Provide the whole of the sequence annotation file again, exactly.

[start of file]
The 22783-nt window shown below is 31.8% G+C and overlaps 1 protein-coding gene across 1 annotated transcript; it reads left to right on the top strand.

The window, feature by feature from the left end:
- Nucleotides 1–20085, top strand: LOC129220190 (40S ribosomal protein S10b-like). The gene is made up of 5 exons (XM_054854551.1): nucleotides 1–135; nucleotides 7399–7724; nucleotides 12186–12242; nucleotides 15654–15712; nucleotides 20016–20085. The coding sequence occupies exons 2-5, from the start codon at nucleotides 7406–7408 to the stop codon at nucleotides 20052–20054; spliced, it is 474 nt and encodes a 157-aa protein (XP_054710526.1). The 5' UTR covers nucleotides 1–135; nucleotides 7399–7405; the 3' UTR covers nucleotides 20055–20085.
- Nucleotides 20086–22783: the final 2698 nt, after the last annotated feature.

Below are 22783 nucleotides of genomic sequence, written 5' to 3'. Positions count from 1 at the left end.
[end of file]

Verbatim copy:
The 22783-nt window shown below is 31.8% G+C and overlaps 1 protein-coding gene across 1 annotated transcript; it reads left to right on the top strand.

The window, feature by feature from the left end:
- Nucleotides 1–20085, top strand: LOC129220190 (40S ribosomal protein S10b-like). The gene is made up of 5 exons (XM_054854551.1): nucleotides 1–135; nucleotides 7399–7724; nucleotides 12186–12242; nucleotides 15654–15712; nucleotides 20016–20085. The coding sequence occupies exons 2-5, from the start codon at nucleotides 7406–7408 to the stop codon at nucleotides 20052–20054; spliced, it is 474 nt and encodes a 157-aa protein (XP_054710526.1). The 5' UTR covers nucleotides 1–135; nucleotides 7399–7405; the 3' UTR covers nucleotides 20055–20085.
- Nucleotides 20086–22783: the final 2698 nt, after the last annotated feature.

Below are 22783 nucleotides of genomic sequence, written 5' to 3'. Positions count from 1 at the left end.